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Though it is tempting to turn your farm operation into a family business, bringing family members in without a solid plan can lead to disaster. Jolene Brown, family business consultant, says that understanding how to manage both family and business can put you on the track to success.
“In agriculture, we are superior at production,” Brown says. “Today, we are going to focus on the people inside agriculture.”
Instead of waiting until things are at the breaking point, Brown encourages farmers to get their businesses in working order sooner rather than later. Getting things done when times are good allows you to have the tools needed to deal with things when times get tough, she says.
When it comes to breaking apart a family business, Brown points to four major mistakes.
1. Assuming all genetic relationships equal good working relationships
Brown says acceptance in a family should be unconditional, but acceptance into a business should be conditional and is not a birthright. There should be no assumption from any family member that he or she is entitled to any share of the land or the wealth unless it’s earned.
A family business is also not a place to rehabilitate a family member. If he or she cannot hold a job elsewhere, Brown says, why should he or she get a paycheck from you?
“You and I tolerate stuff from family members we would never tolerate from any other employee,” Brown says. “Here’s why: we have moms and dads bringing in the kids instead of leaders and managers hiring really good employees. As a business, we have to have leaders and managers who hire the right employees, and the leaders have to be the right leaders.”
Brown emphasizes that she isn’t discouraging farmers from bringing their children or in-laws into the business, or giving the business to them, but rather to think critically about who the best person would be to take over. Thinking about what traits, education, experiences, and personality is needed to make the farm a success is more important than just handing the leadership to the oldest son.
2. Believing the business can financially support any and all family members who want to work together
As family members begin to ask to join the family business, farmers have to ask if it’s really feasible to pay all of them. Brown says when you are considering bringing any new employee on board, check your business’s financial ratios to see if you are financially capable of paying them.
“Do not bring somebody into a financial mess and expect them to fix it,” Brown says. “As you hire people, make sure their salaries and compensation packages fit into the cash flow, not the net worth. Nobody says, ‘I’m going to sell off an acre or reduce the herd so I can pay you.’ You make sure that as you bring people in it fits into the business cash flow.”
3. Assuming others should change, but not themselves
Once you make the choice to be a leader of an operation, Brown says, you are no longer independent. The No. 1 job of a leader is to replace himself, which requires compromise.
“If you told me you want the business to continue, it is an intentional choice,” Brown says. “You are not independent. It is not your way. It is multiple ways.”
4. Presuming a conversation is a contract
Just because something has been promised to you verbally does not guarantee it legally. If it is not in writing, it doesn’t exist, Brown says. When working in any business, not just a family one, it’s imperative you get everything down in writing with signatures. From general financial statements to job descriptions, keeping things in writing clarifies everything.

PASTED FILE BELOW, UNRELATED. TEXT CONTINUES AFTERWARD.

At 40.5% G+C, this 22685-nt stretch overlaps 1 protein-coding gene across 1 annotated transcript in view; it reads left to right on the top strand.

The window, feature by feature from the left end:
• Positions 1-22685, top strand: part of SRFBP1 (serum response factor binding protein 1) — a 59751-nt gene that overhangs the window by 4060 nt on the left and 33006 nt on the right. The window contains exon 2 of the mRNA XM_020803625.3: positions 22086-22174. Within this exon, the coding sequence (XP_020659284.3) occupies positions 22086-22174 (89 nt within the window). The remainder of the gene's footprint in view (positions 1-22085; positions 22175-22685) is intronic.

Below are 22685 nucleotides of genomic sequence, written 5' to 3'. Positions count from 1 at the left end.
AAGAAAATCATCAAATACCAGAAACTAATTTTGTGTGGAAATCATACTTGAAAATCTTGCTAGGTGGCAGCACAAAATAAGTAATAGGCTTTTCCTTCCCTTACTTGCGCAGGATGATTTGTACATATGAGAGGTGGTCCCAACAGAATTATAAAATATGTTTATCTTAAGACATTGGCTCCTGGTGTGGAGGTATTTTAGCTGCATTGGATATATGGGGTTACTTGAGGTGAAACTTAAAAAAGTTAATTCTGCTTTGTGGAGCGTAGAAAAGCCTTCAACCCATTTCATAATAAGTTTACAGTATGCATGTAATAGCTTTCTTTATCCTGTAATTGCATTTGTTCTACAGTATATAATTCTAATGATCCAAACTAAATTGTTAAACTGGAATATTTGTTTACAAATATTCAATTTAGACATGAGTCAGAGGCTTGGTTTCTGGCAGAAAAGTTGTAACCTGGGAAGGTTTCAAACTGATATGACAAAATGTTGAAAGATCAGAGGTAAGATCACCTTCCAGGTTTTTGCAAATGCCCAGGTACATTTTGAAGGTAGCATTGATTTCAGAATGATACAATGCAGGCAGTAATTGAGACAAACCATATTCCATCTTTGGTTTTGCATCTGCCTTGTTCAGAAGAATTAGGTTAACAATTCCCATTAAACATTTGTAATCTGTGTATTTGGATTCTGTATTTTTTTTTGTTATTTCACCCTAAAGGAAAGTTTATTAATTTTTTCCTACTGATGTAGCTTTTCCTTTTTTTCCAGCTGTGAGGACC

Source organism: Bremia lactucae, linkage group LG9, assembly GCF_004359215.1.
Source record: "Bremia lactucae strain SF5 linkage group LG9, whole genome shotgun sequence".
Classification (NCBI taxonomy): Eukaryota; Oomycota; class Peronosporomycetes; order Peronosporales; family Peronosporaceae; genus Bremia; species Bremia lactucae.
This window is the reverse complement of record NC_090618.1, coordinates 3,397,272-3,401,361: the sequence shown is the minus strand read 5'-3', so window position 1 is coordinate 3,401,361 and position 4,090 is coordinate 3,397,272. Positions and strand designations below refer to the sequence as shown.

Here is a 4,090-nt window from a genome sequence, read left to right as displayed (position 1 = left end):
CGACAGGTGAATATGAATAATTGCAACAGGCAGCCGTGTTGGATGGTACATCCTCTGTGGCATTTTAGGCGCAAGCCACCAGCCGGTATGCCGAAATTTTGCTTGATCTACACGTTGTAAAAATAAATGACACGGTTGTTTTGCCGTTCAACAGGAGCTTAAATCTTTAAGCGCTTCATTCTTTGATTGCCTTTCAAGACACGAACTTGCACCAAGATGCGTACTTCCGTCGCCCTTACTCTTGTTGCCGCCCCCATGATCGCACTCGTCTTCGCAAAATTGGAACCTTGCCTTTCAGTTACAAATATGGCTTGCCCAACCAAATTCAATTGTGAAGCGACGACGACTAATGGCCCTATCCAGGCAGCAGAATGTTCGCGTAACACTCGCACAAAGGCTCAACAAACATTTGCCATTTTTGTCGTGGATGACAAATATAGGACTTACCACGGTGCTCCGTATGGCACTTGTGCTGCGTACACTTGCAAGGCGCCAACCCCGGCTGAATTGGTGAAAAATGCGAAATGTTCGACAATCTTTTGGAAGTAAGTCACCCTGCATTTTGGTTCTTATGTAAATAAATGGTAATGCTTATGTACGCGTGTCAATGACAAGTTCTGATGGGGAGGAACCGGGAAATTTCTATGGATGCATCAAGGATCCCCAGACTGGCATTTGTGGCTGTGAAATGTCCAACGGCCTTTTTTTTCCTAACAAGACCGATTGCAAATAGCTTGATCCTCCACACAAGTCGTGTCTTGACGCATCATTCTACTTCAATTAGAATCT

Brown suggests that good businesses, regardless of how close the family behind it is, should not rely on hope and good faith promises as a business strategy, as it is a large risk that can be avoided.
“How many years of blood, sweat, and tears are you going to put into the business?” Brown says. “Hoping things will figure themselves out. Hoping things will go the way we want. Hoping the business can continue. Hope is not a good business strategy.”
10 Tools for Success
Brown suggests farmers develop the following 10 tools to help create a successful foundation for their family business now and when they begin to transition. Meet with family members to discuss, alter, and sign them to confirm everyone is in agreement.
1. Mission Statement. Who are you? What is your business, and what do you stand for? When a consumer buys from you, what should they expect?
2. Business Plan. What is the structure of your business? Who reports to who? What parts of the business are reliant on what? What are the goals this year? What are the finances and the succession plan of your business?
3. Questions for those wanting to join the business. A list of questions and education, experience, and personality standards for family members who want to join the business must meet.
4. Managing People. Who is responsible for what in the business? What is the breakdown of responsibilities and how do they change as leadership shifts?
5. Code of Conduct. A list of rules and expectations all members of the business are expected to follow, signed upon their hiring.
6. A “Contract” to Communicate Clear Expectations. A document that outlines intrabusiness communication expectations and best practices for communication.
7. Conflict Resolution. What are the best ways to diffuse a situation? How can you solve a problem calmly and efficiently?
8. Evaluation Conversation. How can employees improve? Where have employees done well? How can you communicate that to them in an appropriate manner?
9. Prerequisites for Ownership in a Family Business. What qualities does a family member need to possess to have a stake in the family business?
10. Buy-Sell Agreement. A legal document outlining the rules for asset valuation and transfer of ownership. This overrules a will.